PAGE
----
Col. David Gee

Sheriff Nathan Sions surprises Col. Gee at the dedication of the county animal shelter in his honor earlier this year.

First, a war hero and then a champion for animals

David Gee was a Marine through and through. 

After he served his country as a tank commander in the Vietnam War, he served his adopted county, almost single-handedly creating Hampshire’s animal control operation.

Just a year after he retired from animal control and 5 months after his wife, Peggy, passed on, Col. David Gee died July 2 in Winchester Medical Center. He had just turned 80. 

He brought the same “yes sir, no sir” approach to his animal control duties that he learned during active duty in the Corps, said County Commissioner Bob Hott. 

“He wasn’t a real lovey-dovey, teddy bear-type guy, but he was who he was,” said retired County Commissioner Steve Slonaker. “When you cut through the rough exterior he was a good natured man too. 

“It was hard to detect from time to time.” 

Margie Shrewsbury, a longtime donor to the animal shelter, met Gee for the 1st time when they were paired to judge the county social studies fair. 

The colonel, she recalled, had 2 students in tears over a glaring error in their presentation on naval uniforms.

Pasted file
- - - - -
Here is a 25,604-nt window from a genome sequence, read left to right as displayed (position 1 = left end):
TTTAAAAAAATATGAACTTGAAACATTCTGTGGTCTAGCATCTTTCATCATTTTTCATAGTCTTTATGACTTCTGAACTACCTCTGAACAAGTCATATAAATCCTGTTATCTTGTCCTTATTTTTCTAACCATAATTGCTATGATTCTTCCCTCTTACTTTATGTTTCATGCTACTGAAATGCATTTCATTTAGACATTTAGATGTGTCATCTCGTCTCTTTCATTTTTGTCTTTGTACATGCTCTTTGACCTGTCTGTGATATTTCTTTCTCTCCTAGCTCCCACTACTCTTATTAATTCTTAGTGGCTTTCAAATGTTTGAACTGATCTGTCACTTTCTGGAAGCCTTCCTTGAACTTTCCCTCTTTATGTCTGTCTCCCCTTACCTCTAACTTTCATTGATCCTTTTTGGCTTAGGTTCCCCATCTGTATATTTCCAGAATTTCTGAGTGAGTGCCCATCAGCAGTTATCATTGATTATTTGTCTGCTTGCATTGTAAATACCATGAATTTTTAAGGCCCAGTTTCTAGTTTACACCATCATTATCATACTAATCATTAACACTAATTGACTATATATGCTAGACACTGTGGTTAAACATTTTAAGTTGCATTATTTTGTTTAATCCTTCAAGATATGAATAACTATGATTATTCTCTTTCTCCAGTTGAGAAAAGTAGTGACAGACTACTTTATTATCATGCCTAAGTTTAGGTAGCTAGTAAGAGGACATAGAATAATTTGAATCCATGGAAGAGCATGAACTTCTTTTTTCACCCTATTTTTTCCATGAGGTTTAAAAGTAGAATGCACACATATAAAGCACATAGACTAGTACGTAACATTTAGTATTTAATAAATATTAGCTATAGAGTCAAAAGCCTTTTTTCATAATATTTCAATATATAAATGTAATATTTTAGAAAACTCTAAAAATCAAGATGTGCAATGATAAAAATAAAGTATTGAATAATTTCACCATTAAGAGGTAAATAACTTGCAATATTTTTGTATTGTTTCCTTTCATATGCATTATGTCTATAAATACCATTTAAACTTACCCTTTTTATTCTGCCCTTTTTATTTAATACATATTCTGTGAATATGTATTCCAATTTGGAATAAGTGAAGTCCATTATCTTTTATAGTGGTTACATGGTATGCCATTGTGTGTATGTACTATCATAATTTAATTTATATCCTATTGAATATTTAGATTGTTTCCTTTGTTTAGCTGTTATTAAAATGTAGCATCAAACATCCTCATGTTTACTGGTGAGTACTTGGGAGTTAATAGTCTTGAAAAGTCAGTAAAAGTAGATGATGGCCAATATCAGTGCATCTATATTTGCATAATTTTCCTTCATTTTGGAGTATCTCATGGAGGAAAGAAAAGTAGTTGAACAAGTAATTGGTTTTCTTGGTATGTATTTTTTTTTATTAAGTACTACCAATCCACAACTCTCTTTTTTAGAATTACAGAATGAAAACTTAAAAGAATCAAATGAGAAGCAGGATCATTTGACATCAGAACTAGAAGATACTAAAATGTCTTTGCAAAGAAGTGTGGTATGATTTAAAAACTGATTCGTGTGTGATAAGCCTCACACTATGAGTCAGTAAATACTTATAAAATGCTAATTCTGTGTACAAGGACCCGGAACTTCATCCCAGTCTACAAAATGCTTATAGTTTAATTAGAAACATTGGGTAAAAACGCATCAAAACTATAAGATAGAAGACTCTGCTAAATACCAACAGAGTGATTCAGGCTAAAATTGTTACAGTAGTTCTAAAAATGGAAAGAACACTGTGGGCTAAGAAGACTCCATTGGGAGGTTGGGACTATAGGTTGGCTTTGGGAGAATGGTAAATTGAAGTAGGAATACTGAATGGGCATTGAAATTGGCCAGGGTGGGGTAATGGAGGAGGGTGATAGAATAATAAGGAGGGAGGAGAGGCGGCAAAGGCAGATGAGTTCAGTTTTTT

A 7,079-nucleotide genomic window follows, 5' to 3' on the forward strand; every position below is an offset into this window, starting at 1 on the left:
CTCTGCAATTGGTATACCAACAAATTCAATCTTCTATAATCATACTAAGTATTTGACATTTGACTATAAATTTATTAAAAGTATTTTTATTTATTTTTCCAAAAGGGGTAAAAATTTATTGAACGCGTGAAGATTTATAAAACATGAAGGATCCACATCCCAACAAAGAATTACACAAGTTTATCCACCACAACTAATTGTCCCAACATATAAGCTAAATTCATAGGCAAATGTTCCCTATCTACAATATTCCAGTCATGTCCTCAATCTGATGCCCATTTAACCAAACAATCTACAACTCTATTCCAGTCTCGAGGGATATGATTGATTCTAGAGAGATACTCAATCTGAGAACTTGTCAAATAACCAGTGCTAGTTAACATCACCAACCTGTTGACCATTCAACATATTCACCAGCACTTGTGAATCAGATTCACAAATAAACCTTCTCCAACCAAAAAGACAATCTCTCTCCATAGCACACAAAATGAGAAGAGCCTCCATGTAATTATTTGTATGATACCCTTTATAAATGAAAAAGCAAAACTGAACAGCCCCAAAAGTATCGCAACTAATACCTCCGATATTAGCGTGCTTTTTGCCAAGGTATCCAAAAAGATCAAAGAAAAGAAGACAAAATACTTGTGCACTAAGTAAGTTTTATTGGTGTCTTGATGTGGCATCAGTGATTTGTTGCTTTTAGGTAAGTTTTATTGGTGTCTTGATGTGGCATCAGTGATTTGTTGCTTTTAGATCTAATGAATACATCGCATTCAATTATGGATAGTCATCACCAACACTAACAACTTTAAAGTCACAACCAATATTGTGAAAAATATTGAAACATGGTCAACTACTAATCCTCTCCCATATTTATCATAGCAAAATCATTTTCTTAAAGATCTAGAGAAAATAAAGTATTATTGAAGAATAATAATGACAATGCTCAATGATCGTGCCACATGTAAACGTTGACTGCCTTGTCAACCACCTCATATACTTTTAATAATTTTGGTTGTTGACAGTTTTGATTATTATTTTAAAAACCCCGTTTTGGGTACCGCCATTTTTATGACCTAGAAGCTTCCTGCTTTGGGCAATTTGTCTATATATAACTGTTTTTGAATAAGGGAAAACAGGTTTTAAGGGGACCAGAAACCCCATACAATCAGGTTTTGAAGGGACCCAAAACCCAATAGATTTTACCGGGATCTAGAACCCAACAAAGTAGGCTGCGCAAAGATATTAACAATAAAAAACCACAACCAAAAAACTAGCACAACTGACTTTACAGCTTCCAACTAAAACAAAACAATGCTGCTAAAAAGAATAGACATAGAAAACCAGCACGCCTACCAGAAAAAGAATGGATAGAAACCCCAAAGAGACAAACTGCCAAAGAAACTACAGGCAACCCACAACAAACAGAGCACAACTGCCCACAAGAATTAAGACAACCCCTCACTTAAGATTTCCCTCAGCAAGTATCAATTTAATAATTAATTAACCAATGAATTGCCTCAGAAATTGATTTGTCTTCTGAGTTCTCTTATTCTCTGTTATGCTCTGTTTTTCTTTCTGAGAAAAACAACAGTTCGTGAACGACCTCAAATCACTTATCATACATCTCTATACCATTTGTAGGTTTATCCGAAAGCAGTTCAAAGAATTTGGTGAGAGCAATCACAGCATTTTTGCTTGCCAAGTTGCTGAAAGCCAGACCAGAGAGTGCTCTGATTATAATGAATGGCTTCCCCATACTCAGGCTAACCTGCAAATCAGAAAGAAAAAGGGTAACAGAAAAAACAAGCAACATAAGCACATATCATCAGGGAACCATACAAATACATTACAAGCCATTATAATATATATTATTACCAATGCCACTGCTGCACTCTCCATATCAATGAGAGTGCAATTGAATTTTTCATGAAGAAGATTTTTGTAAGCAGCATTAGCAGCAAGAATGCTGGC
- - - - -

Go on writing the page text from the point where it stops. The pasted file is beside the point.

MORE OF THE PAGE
But the 2nd time Shrewsbury met Gee, she saw a different man. He responded to her call about an injured pup that had been dropped near her house. 

“He was so gentle with that dog, putting him in the truck,” she said. “It was total turnaround.”

That was the nature of David Gee, Slonaker agreed.

“Col. Gee was a little rough around his edges — and he wouldn’t be offended by that,” Slonaker said. 

And then there’s this, Hott and Slonaker both noted: 

“The colonel had more executive sessions with the County Commissioners than anyone else,” Slonaker said. “People would get upset.”

Gee became the animal control officer, first on a volunteer basis and then part-time. 

Even as a full-time officer, he earned a salary only in the low $20,000 range. 

And when the county needed an animal control facility, he leased the Commission his farm on Critton Owl Hollow Road as a shelter for $1 a year.

The expanse of the farm combined with a pet adoption program kept euthanasia to a minimum and expenses low, Hott said. 

That farm was what drew Gee to Hampshire County in the 1st place. 

“He was looking for a farm,” Sheriff Nathan Sions said, “and found Hampshire County, and that’s where they settled.”

A farm in the country was a far cry from the battlefields of Vietnam. 

“Imagine yourself in a sealed-up 5-gallon bucket with people throwing rocks at it,” he once told Slonaker. That was tank combat. 

“He was in the middle of some pretty horrific fights in a horrific warzone,” Sions said.  

Gee was awarded a bronze star for his meritorious service. 

Sions surprised Col. Gee earlier this year when the new county animal shelter was named for Gee, presenting the colonel a framed portrait of Gee as a young Marine in uniform.

“There will be a lasting void in our hearts,” Sions said, “but we need to remember him by the legacy he leaves with us.” o

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